Pitlochry Historic Trail short 2 mile walk
back in time
How the Trail was
formed - The trail was set up as part of the
Pitlochry and District Tourism Management Programme with the
assistance of Scottish Enterprise Tayside and the help of Sylvia
Robertson and Colin Liddell in 1997. The full detailed Trail
leaflet can be obtained from the Tourist Information Centre in
Short overview of Pitlochry Town
Trail - The Historic Trail offers a short walk of
just over 2 miles (3.2Km), 45 mins to 1.5hrs, exploring the
Victorian resort of Pitlochry and the neighbouring hamlet of
Moulin. Along the trail you will find a number of descriptive
plaques which will provide you with detailed information at each
We start the trail at Sunnybrae
Cottage, (Map Grid Ref A3) Pitlochry's oldest building
dating back over 200 years to the days when Pitlochry consisted of
three small hamlets. Once a public house and the site of a tragic
accident which led to the death of John Stewart of Bonskeid. Now in
the care of Historic Scotland, who have conducted a thorough
archaeological investigation, to help them decide exactly the form
the cottage will be presented to the public.
Archeologists have found 6 or 7 different thatches under the
roof dating from different periods. The roof is a rare example of
an old Highland cruck-framed roof with a hanging lumb in the
kitchen area. It is anticipated that it will be another 2 years
before it will be open to the public. Information is posted around
the cottage so you can see what is going on.
Pitlochry's original Post Office was in
the Lane opposite West Moulin Road where Wilsons of Pitlochry, the
manufacturers of leather and horn goods is now situated. If you
look carefully you will see in the wall the two posting slots
visible in the wall between the shop and Atholl Road.
As you walk up West Moulin Road towards Moulin you will see
Ben-y-Vrackie at 840m (2757ft) on the skyline
dominating Pitlochry. Its name comes from the days the mountain
side was covered in bolders of white quartz, hence the mountain was
'Ben Vrackie' in Gaelic 'speckled mountain'. If you should walk to
the summit you will find one large boulder still remaining there
beside the path. The quartz was removed during the 19th century for
building. The mountain itself is the remains of an isolated
volcano, its crater is approximately half a mile in diameter.
At the top of the trail you will enter the ancient
hamlet of Moulin, arguably the most important settlement of the Upper Tay valley,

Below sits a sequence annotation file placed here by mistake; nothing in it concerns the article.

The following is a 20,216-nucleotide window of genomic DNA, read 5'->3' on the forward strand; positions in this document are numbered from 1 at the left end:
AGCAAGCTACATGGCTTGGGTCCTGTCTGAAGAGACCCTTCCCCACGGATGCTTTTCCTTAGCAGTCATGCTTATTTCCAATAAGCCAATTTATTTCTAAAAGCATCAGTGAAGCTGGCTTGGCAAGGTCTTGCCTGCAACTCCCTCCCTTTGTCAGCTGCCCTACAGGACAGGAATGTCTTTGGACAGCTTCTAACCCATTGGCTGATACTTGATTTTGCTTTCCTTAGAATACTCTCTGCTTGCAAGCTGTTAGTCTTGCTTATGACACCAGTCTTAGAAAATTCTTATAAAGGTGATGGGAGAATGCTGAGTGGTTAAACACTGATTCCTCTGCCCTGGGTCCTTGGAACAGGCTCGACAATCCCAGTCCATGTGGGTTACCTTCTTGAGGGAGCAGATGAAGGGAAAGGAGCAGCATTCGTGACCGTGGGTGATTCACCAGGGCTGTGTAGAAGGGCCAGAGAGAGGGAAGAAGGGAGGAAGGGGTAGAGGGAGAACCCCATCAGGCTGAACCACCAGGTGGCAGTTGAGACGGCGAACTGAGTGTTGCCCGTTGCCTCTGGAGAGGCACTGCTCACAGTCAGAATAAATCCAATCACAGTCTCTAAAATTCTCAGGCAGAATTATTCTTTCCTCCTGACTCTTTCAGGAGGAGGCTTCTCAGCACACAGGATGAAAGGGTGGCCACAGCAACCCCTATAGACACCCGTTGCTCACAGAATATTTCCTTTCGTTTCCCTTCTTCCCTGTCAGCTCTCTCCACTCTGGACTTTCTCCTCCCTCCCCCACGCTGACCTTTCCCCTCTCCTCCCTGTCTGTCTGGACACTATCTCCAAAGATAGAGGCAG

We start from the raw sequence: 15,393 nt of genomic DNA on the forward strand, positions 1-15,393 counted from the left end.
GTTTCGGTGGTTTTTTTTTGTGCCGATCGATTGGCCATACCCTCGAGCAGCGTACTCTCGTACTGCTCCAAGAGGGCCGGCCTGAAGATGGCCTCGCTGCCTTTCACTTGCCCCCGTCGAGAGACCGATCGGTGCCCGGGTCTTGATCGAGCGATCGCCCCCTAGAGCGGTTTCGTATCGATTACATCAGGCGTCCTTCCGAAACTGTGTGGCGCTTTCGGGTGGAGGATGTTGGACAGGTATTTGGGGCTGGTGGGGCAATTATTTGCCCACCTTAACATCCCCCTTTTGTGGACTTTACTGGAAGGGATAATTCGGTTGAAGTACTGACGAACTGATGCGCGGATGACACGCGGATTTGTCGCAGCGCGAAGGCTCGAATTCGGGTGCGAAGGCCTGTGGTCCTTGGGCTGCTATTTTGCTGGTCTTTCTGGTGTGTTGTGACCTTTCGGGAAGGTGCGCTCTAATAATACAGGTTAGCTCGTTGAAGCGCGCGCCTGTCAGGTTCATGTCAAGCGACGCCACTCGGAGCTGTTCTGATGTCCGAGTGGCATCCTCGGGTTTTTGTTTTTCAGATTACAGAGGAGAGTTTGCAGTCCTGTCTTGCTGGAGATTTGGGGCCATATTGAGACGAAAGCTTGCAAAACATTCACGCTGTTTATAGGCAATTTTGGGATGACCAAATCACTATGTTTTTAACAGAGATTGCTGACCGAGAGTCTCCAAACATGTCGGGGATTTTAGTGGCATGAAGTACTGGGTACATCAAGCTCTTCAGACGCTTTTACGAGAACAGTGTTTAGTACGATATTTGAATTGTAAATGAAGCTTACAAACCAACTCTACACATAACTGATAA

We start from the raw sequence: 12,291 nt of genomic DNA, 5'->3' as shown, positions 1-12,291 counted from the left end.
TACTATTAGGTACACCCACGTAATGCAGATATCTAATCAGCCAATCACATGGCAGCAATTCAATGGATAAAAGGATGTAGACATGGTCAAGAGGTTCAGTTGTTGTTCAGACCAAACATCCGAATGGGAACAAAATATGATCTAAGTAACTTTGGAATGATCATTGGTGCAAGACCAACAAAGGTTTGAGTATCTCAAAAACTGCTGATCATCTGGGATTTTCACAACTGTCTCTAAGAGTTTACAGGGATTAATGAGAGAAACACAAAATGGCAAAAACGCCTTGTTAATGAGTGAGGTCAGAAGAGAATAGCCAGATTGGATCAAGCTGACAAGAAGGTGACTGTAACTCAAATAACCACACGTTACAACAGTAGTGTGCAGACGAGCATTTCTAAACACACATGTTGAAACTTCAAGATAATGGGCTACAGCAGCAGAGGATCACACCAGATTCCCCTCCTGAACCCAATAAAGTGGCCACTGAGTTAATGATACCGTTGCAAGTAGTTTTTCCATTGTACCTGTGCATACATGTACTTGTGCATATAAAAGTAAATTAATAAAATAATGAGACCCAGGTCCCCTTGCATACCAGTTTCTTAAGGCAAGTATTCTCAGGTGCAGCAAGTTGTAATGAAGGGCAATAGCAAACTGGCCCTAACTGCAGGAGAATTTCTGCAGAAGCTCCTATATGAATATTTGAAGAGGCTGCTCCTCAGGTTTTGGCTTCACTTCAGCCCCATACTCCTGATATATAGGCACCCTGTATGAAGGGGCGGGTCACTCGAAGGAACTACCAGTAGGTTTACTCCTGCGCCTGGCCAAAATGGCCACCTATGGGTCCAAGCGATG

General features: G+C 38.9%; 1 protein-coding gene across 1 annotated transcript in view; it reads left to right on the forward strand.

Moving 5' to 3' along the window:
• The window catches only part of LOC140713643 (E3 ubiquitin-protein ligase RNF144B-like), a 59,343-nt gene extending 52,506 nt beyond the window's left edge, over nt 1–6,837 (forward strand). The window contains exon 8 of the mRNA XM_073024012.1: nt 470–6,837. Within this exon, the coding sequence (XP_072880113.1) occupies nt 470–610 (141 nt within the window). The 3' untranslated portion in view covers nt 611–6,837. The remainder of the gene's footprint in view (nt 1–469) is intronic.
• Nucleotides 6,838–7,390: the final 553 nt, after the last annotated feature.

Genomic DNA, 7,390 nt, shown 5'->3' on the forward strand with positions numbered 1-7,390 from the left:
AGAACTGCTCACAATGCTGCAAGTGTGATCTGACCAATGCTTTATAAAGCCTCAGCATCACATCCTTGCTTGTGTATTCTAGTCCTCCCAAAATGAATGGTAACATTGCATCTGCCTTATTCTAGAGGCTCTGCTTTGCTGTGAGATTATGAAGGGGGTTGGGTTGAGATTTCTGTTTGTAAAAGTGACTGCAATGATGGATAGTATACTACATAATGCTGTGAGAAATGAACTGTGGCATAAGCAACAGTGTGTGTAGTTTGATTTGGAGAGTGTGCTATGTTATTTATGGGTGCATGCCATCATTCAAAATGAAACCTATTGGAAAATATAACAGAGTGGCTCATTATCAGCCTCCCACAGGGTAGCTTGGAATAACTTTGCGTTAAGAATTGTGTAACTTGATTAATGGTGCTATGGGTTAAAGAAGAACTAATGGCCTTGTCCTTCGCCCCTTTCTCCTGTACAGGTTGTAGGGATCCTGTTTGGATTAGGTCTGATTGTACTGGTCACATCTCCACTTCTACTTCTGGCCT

for some 2,000 years, here long before the modern Pitlochry. Today
Moulin is dominated by the Moulin Hotel, a former coaching inn
established in the 1600s.
Moulin has the oldest Kirk in the
area, it is unclear when exactly the first building was erected
here. The present church dates from 1875. The churchyard contains
two slabs from local tradition known as "Crusader Graves" as they
have medieval swords carved on their surfaces.
In times past offenders who committed petty crimes where
punished for their misdemeanours by being tethered to a tree known
as the Joung Tree for all to see. You can read all
about this and more from the plaque on the church gate.
Before you leave make sure you visit the small brewery behind the
Hotel, which makes the local ale Braveheart; it can be sampled in
The ruins of Black
Castle can still be clearly seen in the field opposite the
school, as you return down East Moulin Road to Pitlochry. The
castle is believed to date back to the 1320s when Sir John Campbell
built it surrounded by the water of a small lochan that also
existed here until it was drained in 1720 for agricultural land.
The castle was inhabited until 1500, the year of the great plague,
allegedly brought here by a messenger who infected the occupants.
It is said the castle was fired on by a cannon to form a funeral
pyre for the victims.
In the garden of a private house in
Tom-na-moan Road, on the left hand side can be seen the remains of
an old Lime Kiln. In the 19th century it was
discovered that using lime on the acid Highland agricultural land
increased the yield by as much as three fold. Lime Kilns sprang up
all over the Highlands, as local outcrops of lime were quarried and
heated with coal and finally slaked with water to convert the lime
into a powder for application to the land.
The rocks of lime and coal were poured in at the top in the
ratio 5 parts lime to one of coal. The burnt lime was drawn from
the flues at the bottom of the kiln with long handled shovels and
put on carts for transport back to the fields.
Pitlochry owes much to Mr John Stewart, who had the
vision and drive to start a small theatre here in the Perthshire hills. Initially starting as a
tent within a tent at Lower Oakfield, moving to its present
location in 1981. It is now known as Pitlochry
Theatre has been an immense success and contributed hugely
to Pitlochry's prosperity over the years. Unfortunately John
Stewart was never to see the full success of what he had created,
as he died suddenly in 1957, aged 55 leaving his house and the
theatre to Pitlochry Festival Society Ltd.
Once you reach the
junction of Bonnethill Road and Atholl Road, the
main street in Pitlochry, look back up the hill and imagine what it
must have looked like in years past. The metal railing seen in this
sketch can still be clearly seen, with the Moulin Burn passing
underneath it and the church in the background. The name of the
street comes from the fact that in times past bonnet-makers lived
in the small thatched cottages here.